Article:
Global roadmap to secure clean energy access for all by 2030 and net zero emissions by 2050

A global roadmap setting out milestones needed to achieve a radical transformation of energy access and transition by 2030, while also contributing to net zero emissions by 2050, was issued on 3 November by UN Secretary-General António Guterres, as an outcome of the High-level Dialogue on Energy.

At the Dialogue, held virtually on 24 September, over 130 Heads of State and Government and global leaders from business and other sectors pledged action on clean energy for all. Many of them announced voluntary commitments in the form of Energy Compacts, including over $400 billion in new finance and investment. These Compacts are examples of the concrete actions and partnerships required under the global roadmap, in order to achieve clean, affordable energy for all by 2030 – Sustainable Development Goal 7 – and net zero emissions by 2050, in support of the Paris Agreement on Climate Change.

“We face a moment of truth,” the Secretary-General said.  “Close to 760 million people still lack access to electricity.  Some 2.6 billion people lack access to clean cooking solutions. And how we produce and use energy is the main cause of the climate crisis. We must solve these challenges this decade. And we must start today. With the global roadmap at hand, we can together realize the potential of energy as a crucial enabler for the achievement of the SDGs and the objectives of the Paris Agreement, ensuring a more prosperous, equitable and sustainable future for people and the planet.”

2025 milestones require urgent mobilization
The roadmap sets an aggressive timeline to ensure that 500 million more people gain access to electricity in a mere four years’ time, by 2025, and 1 billion more people gain access to clean cooking solutions. This would require that annual investment in access to electricity and clean cooking increase to US$ 35 billion and US$ 25 billion, respectively. The required investment represents only a small fraction of the multi-trillion-dollar global energy investment needed overall, but would bring huge benefits to one-third of the world’s population.

Also by 2025, the roadmap calls for: fossil fuel consumption subsidies to be re-directed towards renewable energy and energy efficiency; a 100% increase in modern renewables capacity globally; a doubling of annual investment in renewables and energy efficiency globally; and 30 million jobs to be created in renewable energy and energy efficiency. These will help ensure an inclusive, green recovery by investing in poverty reduction, health, education and social protection.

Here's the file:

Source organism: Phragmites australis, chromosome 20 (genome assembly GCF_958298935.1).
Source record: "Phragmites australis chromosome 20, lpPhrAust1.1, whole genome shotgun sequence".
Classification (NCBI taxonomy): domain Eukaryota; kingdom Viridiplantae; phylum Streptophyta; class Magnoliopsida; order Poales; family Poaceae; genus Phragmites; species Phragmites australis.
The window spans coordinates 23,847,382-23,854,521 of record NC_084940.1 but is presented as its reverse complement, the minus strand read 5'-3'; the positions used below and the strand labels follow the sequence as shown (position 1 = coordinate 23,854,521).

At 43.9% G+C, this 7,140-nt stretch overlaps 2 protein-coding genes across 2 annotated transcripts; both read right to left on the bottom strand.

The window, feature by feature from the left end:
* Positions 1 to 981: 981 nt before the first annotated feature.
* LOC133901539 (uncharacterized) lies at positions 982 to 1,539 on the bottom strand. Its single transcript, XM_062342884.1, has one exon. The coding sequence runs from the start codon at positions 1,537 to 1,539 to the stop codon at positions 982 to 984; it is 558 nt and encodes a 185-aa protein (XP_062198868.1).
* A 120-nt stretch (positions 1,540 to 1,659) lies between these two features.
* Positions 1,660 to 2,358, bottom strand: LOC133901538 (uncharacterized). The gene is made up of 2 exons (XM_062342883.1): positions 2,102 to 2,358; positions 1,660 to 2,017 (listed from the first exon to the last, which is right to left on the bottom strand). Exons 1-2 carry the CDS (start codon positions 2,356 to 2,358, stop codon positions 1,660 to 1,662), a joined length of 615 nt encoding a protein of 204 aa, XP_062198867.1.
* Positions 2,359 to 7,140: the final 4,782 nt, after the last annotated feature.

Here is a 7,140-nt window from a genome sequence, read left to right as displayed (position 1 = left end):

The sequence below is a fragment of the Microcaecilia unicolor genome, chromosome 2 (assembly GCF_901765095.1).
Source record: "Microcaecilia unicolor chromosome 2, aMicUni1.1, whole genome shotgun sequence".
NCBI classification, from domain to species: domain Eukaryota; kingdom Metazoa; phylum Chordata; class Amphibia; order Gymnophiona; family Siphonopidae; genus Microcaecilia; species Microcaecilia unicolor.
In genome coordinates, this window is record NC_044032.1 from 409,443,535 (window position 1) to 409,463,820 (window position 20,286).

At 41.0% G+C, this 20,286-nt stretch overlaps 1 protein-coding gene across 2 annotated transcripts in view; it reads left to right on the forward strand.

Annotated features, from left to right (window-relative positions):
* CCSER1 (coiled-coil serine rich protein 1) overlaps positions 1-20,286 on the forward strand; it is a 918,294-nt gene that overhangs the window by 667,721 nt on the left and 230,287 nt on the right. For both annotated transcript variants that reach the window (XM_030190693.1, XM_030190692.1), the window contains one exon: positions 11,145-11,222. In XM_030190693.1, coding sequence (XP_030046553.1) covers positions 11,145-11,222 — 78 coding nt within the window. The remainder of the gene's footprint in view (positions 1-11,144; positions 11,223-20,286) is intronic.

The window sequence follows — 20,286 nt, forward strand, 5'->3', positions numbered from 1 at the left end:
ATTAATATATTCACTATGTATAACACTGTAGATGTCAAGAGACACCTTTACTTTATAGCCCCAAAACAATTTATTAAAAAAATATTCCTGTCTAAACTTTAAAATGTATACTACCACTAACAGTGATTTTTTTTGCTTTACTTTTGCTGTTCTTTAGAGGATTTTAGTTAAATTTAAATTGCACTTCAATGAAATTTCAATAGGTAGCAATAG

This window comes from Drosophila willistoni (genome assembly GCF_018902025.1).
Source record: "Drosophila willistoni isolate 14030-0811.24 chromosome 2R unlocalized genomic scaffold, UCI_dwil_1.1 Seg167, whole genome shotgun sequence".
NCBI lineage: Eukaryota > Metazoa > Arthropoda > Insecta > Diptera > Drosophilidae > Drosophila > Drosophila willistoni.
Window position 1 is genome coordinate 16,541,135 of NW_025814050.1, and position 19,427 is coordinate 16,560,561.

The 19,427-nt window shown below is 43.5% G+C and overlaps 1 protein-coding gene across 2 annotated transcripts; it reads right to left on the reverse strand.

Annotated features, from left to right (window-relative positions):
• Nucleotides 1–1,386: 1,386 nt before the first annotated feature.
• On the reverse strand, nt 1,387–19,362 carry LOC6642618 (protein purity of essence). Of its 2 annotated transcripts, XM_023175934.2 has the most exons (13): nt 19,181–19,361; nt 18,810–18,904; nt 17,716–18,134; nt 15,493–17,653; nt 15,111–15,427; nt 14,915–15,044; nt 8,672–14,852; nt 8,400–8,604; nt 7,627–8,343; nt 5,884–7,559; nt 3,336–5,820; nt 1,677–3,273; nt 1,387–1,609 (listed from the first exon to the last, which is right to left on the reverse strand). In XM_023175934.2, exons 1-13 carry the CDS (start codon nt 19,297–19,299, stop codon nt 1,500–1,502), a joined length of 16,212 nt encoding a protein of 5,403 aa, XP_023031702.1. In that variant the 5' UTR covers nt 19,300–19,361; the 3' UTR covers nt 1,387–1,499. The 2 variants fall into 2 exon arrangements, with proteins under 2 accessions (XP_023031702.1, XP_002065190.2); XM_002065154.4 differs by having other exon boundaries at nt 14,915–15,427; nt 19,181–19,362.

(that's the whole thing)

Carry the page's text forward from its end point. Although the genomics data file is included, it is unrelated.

The most immediate target in the roadmap calls for no new coal power plans should be in the pipeline after 2021. This has been an area of mobilization in the lead-up to the energy summit, and a “No New Coal Power” Energy Compact was announced by the Powering Past Coal Alliance and UN-Energy with seven partner governments so far: Chile, Denmark, France, Germany, Montenegro, Sri Lanka and the United Kingdom.

By 2030, the roadmap calls for tripling annual investment for renewable energy and energy efficiency globally as well as global renewable power capacity, and phasing out coal power plants altogether by 2030 for OECD countries and globally by 2040. At the same time, universal access to electricity and clean cooking solutions must be achieved, including electricity for all healthcare facilities and schools worldwide, and 60 million new jobs created in renewables and energy efficiency.

A just and inclusive energy transition
Acknowledging that no two national energy transition pathways will be identical, the roadmap urges that in achieving the milestones set out, the Sustainable Development Goals should be integrated as a guiding framework to ensure a just and inclusive energy transition where no one is left behind, especially vulnerable populations.

The Secretariat of the High-level Dialogue on Energy has also issued a report providing more detail on the roadmap’s recommendations and on the statements and commitments made at the Dialogue. The roadmap and report draw upon reports submitted by five Technical Working Groups that brought together over 160 experts earlier this year, co-led by 16 UN and international organizations, and further consideration at ministerial-level thematic forums in June.

Spearheading partnerships
Looking ahead, the global roadmap urges governments, businesses and all stakeholders to step up and drive the global energy transition forward through transformational partnerships.  Additional Energy Compacts should continue to be mobilized, including through a global energy compact action network, supported by UN-Energy, the coordinating body that brings together over 25 UN system and international organizations working on various aspects of sustainable energy.

The roadmap calls for the UN system to significantly scale up its efforts towards attaining SDG7 and net zero emissions, and for strengthening UN-Energy, which will coordinate and monitor progress on the Energy Compacts and implementation of the roadmap through the 2030 target year.

Under the leadership of its Co-Chairs, Achim Steiner, Administrator of UNDP, and Damilola Ogunbiyi, the Special Representative of the UN Secretary-General for Sustainable Energy for All, who have also served as Co-Chairs of the High-level Dialogue, UN-Energy will continue to spearhead commitments and partnerships and sustain the momentum created by the Dialogue, including the Energy Compacts. Serving as the Secretariat for UN-Energy is UN DESA, under the leadership of Under-Secretary-General Liu Zhenmin, who also served as Dialogue Secretary-General.



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